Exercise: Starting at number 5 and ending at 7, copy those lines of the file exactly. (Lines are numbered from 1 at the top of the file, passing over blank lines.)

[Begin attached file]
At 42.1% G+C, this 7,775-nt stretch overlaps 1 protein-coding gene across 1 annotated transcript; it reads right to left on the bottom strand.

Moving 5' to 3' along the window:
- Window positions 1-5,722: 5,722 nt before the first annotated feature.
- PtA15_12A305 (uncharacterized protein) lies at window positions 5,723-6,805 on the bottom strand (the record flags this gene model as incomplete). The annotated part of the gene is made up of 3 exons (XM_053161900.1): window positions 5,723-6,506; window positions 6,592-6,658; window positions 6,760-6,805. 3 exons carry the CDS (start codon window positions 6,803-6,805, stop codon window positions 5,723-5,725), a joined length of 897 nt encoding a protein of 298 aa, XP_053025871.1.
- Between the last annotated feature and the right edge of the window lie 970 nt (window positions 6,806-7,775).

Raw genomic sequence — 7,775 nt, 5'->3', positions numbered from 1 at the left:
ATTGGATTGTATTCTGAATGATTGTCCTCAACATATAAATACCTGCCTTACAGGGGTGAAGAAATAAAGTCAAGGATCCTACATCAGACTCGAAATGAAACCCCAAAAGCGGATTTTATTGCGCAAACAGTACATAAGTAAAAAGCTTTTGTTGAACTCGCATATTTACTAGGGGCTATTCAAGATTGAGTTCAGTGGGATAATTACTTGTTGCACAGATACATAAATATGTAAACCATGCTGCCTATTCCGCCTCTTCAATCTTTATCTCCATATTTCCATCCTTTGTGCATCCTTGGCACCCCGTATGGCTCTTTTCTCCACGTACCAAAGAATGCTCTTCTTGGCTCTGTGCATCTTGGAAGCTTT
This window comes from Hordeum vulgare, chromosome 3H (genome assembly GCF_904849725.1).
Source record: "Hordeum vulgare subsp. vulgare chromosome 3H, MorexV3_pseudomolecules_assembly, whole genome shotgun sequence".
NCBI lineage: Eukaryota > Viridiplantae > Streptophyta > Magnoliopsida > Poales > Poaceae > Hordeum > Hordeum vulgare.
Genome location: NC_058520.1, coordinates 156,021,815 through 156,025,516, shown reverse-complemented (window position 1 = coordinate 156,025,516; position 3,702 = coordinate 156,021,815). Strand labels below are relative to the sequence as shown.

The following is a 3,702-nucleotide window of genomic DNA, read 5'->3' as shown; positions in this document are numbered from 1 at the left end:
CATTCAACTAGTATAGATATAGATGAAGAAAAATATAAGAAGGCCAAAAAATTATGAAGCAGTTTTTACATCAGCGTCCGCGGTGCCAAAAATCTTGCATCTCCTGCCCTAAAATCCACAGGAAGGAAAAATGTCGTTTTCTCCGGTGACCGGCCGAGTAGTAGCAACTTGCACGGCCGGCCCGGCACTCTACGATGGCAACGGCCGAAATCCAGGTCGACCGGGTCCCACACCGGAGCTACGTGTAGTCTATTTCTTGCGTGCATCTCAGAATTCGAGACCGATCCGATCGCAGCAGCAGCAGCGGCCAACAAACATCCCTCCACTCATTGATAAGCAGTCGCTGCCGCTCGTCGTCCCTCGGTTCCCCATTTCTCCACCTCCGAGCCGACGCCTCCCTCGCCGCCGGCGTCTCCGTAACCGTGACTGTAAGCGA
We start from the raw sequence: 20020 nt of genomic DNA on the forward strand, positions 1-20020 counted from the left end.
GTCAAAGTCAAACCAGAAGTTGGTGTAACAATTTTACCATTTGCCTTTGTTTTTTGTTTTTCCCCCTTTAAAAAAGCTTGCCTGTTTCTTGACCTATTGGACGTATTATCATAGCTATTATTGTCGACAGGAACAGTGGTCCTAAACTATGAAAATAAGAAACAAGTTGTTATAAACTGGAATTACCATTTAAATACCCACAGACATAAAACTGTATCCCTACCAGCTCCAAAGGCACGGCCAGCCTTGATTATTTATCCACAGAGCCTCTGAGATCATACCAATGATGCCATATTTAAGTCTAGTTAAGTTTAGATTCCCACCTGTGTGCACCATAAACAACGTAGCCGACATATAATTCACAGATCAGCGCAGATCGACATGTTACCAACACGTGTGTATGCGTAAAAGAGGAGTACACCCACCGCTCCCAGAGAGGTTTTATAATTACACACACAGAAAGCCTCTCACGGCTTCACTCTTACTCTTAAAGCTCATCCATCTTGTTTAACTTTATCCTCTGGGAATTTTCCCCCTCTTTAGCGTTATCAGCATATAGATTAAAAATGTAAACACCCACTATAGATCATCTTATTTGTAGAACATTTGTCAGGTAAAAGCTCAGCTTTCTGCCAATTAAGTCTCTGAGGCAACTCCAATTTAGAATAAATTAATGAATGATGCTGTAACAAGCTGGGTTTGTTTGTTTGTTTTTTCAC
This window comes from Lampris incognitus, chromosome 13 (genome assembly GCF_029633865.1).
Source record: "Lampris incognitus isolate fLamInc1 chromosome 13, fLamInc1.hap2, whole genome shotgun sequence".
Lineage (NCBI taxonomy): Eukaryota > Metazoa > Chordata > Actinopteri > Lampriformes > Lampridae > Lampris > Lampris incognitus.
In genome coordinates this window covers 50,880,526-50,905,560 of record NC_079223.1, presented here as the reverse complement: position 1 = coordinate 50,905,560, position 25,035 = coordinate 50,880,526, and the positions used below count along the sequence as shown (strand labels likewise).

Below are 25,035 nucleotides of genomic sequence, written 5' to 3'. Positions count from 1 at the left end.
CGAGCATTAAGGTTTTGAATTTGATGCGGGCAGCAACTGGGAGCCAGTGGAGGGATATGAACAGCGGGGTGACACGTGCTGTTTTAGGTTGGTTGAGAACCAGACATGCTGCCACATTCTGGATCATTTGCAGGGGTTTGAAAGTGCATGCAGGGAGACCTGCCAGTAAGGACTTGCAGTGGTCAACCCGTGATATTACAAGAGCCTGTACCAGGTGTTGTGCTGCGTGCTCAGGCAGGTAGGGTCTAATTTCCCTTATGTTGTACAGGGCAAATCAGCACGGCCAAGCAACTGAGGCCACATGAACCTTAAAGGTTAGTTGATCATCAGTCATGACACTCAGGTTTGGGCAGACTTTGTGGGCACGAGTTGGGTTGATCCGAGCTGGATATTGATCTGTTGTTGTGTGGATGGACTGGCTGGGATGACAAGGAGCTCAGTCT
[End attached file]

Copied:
- Between the last annotated feature and the right edge of the window lie 970 nt (window positions 6,806-7,775).

Raw genomic sequence — 7,775 nt, 5'->3', positions numbered from 1 at the left:
ATTGGATTGTATTCTGAATGATTGTCCTCAACATATAAATACCTGCCTTACAGGGGTGAAGAAATAAAGTCAAGGATCCTACATCAGACTCGAAATGAAACCCCAAAAGCGGATTTTATTGCGCAAACAGTACATAAGTAAAAAGCTTTTGTTGAACTCGCATATTTACTAGGGGCTATTCAAGATTGAGTTCAGTGGGATAATTACTTGTTGCACAGATACATAAATATGTAAACCATGCTGCCTATTCCGCCTCTTCAATCTTTATCTCCATATTTCCATCCTTTGTGCATCCTTGGCACCCCGTATGGCTCTTTTCTCCACGTACCAAAGAATGCTCTTCTTGGCTCTGTGCATCTTGGAAGCTTT